Prevalence and correlates of hazardous alcohol consumption and binge drinking among men who have sex with men (MSM) in San Francisco.PLoS One. 2018; 13(8):e0202170.Plos
To describe heavy alcohol use patterns and correlates in a diverse sample of MSM.
We used respondent-driven sampling (RDS) to enroll 252 alcohol-using MSM in San Francisco from March 2015-July 2017. We examined heavy alcohol use patterns and conducted RDS-adjusted multivariable analyses to characterize correlates of hazardous alcohol consumption and binge drinking.
RDS-adjusted prevalence of weekly and at least weekly binge drinking was 24.9% and 19.3%, respectively. Hazardous consumption was common; prevalence of mid- and high-levels of hazardous drinking was 11.4% and 29.9%, respectively. In multivariable analyses, identifying as Hispanic/Latino or mixed/other race; being moderately or extremely interested in reducing alcohol use; ever receiving alcohol treatment; using ecstasy; reporting syphilis diagnosis; and having more than 5 male partners were independently associated with hazardous alcohol consumption. Less hazardous consumption was associated with having a bachelor's degree or completing post-graduate studies; and not being in a relationship. Reporting chlamydia infection; being somewhat, moderately or extremely interested in reducing alcohol use; and having multiple male sex partners were associated with higher odds of at least weekly binge drinking. Lower odds of binge drinking were associated with completing post-graduate studies. Moreover, for the outcomes of hazardous alcohol consumption and binge-drinking, we observed significant interaction effects between race/ethnicity and interest in reducing alcohol, past receipt of alcohol treatment, use of ecstasy, syphilis diagnosis, and number of male partners.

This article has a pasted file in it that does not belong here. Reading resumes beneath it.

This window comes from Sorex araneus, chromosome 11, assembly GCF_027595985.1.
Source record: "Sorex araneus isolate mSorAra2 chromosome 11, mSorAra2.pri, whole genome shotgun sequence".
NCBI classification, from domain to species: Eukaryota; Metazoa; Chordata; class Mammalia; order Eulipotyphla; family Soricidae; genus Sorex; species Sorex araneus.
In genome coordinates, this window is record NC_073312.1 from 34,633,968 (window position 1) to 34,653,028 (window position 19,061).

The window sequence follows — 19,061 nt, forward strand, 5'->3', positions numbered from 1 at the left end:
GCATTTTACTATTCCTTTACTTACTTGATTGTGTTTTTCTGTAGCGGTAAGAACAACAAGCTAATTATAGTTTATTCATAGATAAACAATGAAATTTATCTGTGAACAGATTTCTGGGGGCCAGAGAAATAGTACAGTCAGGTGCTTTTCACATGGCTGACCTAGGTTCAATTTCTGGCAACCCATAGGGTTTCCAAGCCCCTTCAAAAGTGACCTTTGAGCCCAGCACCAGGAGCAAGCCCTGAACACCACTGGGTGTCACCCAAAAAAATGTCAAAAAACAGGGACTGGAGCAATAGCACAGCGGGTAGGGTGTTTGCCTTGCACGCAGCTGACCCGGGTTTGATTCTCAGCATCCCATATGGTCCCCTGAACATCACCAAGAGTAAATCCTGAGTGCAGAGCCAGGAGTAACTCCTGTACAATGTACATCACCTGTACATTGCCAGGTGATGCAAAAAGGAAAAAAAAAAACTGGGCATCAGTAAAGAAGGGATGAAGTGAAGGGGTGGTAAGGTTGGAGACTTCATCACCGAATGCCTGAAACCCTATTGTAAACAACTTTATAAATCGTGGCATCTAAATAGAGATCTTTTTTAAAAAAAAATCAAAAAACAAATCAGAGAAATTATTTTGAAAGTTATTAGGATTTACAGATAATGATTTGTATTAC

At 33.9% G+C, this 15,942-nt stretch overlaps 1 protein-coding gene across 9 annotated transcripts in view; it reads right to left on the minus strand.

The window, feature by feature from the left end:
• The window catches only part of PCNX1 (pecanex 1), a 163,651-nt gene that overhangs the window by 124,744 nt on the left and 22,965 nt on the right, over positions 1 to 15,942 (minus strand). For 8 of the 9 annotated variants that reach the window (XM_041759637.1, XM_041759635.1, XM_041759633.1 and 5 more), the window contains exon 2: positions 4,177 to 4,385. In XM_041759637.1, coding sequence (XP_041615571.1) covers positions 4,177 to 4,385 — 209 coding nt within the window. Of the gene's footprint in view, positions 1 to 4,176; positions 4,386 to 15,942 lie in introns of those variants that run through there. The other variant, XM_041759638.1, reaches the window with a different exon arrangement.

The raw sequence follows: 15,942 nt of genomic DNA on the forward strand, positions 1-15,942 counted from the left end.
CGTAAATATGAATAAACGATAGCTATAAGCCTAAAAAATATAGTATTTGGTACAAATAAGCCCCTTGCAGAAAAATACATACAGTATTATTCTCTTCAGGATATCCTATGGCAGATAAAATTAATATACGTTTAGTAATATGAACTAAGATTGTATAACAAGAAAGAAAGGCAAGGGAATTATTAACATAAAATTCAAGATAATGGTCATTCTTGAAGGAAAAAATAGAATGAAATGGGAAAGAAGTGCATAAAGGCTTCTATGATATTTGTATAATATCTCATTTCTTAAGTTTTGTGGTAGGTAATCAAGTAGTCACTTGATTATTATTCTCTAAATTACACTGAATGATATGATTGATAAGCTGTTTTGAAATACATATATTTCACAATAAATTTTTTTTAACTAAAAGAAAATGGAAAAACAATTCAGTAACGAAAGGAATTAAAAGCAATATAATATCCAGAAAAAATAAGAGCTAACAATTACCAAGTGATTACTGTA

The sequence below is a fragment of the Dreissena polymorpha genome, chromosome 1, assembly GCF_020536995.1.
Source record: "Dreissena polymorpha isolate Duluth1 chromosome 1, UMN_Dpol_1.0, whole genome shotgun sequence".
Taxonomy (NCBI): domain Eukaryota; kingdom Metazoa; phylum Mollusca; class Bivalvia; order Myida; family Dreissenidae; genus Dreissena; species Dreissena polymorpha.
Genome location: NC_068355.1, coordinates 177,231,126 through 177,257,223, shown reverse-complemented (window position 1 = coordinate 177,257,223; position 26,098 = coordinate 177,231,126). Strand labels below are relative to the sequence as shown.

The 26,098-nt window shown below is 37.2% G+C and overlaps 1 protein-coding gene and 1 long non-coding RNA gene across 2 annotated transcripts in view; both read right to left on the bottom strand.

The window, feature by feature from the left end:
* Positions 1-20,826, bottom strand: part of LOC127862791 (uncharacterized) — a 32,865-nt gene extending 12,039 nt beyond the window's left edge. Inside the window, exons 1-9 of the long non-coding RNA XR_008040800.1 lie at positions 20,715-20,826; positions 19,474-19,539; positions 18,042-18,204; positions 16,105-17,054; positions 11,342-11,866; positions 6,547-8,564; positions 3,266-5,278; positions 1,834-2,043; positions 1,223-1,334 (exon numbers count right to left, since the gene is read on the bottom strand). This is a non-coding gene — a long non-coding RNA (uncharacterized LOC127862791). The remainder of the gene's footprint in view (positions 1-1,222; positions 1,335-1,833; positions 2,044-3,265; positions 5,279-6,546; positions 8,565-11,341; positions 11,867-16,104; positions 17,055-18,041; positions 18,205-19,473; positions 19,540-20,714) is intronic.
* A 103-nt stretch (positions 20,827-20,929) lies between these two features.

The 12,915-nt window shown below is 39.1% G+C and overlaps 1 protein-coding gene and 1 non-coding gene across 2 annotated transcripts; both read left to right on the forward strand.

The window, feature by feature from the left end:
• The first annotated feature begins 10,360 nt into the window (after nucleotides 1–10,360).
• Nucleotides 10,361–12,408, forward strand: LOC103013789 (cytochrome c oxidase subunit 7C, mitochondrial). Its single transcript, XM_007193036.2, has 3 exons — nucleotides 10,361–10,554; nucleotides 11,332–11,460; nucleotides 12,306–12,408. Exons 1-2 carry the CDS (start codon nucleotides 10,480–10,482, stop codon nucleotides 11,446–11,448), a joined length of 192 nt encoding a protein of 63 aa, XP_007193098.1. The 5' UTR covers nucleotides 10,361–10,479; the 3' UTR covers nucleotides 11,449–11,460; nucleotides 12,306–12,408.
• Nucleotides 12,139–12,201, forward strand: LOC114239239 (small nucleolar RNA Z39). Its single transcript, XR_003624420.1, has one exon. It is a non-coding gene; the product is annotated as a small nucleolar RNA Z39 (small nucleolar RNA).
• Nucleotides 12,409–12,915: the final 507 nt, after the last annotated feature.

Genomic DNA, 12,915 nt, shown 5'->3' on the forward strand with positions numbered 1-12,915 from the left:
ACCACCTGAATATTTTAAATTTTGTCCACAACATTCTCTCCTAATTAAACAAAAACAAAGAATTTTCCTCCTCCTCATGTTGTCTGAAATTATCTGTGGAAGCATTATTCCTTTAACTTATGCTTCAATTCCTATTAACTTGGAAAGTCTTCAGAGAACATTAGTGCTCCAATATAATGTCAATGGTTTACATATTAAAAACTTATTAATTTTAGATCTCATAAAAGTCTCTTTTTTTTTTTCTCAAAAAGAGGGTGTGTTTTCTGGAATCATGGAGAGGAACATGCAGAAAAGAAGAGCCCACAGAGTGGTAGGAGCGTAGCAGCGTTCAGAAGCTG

Among alcohol-using MSM in San Francisco, heavy drinking patterns were common and independently associated with greater number of male sexual partners and sexually transmitted infections (STI). Moreover, significant racial/ethnic and socioeconomic disparities related to heavy alcohol use were observed and race/ethnicity modified the effect of the risk factors associated with these outcomes. These findings underscore the need to develop more MSM-specific interventions that jointly address heavy alcohol use and HIV/STI risk, as well as culturally-tailored and targeted strategies to alleviate health disparities.